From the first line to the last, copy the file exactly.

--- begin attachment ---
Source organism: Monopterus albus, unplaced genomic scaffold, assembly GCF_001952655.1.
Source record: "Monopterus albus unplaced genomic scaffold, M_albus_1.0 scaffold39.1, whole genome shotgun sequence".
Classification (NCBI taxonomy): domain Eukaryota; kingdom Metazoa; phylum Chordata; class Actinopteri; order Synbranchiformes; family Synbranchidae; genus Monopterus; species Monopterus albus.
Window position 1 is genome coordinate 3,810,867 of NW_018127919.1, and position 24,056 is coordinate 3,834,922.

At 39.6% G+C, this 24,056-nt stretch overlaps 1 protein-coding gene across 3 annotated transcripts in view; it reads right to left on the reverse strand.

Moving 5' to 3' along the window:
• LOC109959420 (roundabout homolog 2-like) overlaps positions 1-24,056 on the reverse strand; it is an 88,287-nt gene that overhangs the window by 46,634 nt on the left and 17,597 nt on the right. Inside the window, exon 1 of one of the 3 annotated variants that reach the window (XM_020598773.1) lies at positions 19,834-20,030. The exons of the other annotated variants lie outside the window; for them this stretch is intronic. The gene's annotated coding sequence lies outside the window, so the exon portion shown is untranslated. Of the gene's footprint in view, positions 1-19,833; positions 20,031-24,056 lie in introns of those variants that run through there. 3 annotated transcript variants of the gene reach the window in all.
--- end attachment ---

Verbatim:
Source organism: Monopterus albus, unplaced genomic scaffold, assembly GCF_001952655.1.
Source record: "Monopterus albus unplaced genomic scaffold, M_albus_1.0 scaffold39.1, whole genome shotgun sequence".
Classification (NCBI taxonomy): domain Eukaryota; kingdom Metazoa; phylum Chordata; class Actinopteri; order Synbranchiformes; family Synbranchidae; genus Monopterus; species Monopterus albus.
Window position 1 is genome coordinate 3,810,867 of NW_018127919.1, and position 24,056 is coordinate 3,834,922.

At 39.6% G+C, this 24,056-nt stretch overlaps 1 protein-coding gene across 3 annotated transcripts in view; it reads right to left on the reverse strand.

Moving 5' to 3' along the window:
• LOC109959420 (roundabout homolog 2-like) overlaps positions 1-24,056 on the reverse strand; it is an 88,287-nt gene that overhangs the window by 46,634 nt on the left and 17,597 nt on the right. Inside the window, exon 1 of one of the 3 annotated variants that reach the window (XM_020598773.1) lies at positions 19,834-20,030. The exons of the other annotated variants lie outside the window; for them this stretch is intronic. The gene's annotated coding sequence lies outside the window, so the exon portion shown is untranslated. Of the gene's footprint in view, positions 1-19,833; positions 20,031-24,056 lie in introns of those variants that run through there. 3 annotated transcript variants of the gene reach the window in all.